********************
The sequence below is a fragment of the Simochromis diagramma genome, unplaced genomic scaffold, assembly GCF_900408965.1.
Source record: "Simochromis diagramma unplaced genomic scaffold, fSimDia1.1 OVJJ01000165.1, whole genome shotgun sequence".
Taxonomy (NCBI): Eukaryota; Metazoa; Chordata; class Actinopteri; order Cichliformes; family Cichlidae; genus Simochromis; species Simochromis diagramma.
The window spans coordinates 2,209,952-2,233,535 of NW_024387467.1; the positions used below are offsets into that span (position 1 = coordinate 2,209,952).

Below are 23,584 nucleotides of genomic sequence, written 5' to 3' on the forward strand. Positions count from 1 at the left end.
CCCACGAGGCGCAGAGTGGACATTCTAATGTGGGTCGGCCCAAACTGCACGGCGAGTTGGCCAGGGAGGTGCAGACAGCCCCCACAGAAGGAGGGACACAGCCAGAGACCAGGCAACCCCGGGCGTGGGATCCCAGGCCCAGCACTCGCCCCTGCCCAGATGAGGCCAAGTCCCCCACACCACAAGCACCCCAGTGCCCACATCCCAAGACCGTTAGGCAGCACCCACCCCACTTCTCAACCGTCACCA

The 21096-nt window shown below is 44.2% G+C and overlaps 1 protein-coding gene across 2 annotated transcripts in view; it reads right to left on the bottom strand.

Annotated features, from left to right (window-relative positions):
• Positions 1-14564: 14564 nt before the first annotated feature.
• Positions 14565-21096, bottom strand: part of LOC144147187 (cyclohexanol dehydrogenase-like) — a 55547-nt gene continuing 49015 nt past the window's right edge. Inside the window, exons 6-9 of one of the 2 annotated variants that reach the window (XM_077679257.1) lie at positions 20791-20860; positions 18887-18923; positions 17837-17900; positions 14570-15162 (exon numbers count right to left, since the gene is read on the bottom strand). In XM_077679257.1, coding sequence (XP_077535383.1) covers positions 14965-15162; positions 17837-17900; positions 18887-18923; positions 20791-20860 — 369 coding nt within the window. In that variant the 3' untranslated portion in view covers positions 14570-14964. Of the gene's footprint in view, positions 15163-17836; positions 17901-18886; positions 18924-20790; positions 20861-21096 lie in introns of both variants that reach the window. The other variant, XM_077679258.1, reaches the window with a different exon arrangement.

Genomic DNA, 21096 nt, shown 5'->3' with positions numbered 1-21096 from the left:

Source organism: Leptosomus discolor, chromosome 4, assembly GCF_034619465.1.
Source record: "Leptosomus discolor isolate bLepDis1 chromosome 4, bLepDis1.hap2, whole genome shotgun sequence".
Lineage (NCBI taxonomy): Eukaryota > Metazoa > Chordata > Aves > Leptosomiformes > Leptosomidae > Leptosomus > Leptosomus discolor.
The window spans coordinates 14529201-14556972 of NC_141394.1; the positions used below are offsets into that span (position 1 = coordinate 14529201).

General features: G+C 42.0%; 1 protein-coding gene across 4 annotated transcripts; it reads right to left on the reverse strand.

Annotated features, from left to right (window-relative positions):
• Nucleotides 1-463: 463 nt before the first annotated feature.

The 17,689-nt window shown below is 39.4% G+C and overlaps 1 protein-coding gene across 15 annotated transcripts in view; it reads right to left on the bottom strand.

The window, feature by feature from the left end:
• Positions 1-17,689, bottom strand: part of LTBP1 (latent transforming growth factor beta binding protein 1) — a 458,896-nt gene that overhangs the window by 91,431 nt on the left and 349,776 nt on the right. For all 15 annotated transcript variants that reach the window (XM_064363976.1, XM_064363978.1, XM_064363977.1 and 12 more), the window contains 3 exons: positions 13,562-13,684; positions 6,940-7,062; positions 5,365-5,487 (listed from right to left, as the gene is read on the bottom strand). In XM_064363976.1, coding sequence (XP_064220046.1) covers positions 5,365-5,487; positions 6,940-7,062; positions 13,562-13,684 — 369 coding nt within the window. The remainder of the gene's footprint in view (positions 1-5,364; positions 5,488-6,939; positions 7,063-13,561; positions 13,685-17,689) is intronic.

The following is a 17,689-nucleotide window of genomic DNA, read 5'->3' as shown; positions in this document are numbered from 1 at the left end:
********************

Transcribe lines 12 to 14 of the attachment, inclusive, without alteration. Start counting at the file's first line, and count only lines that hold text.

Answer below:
Source organism: Leptosomus discolor, chromosome 4, assembly GCF_034619465.1.
Source record: "Leptosomus discolor isolate bLepDis1 chromosome 4, bLepDis1.hap2, whole genome shotgun sequence".
Lineage (NCBI taxonomy): Eukaryota > Metazoa > Chordata > Aves > Leptosomiformes > Leptosomidae > Leptosomus > Leptosomus discolor.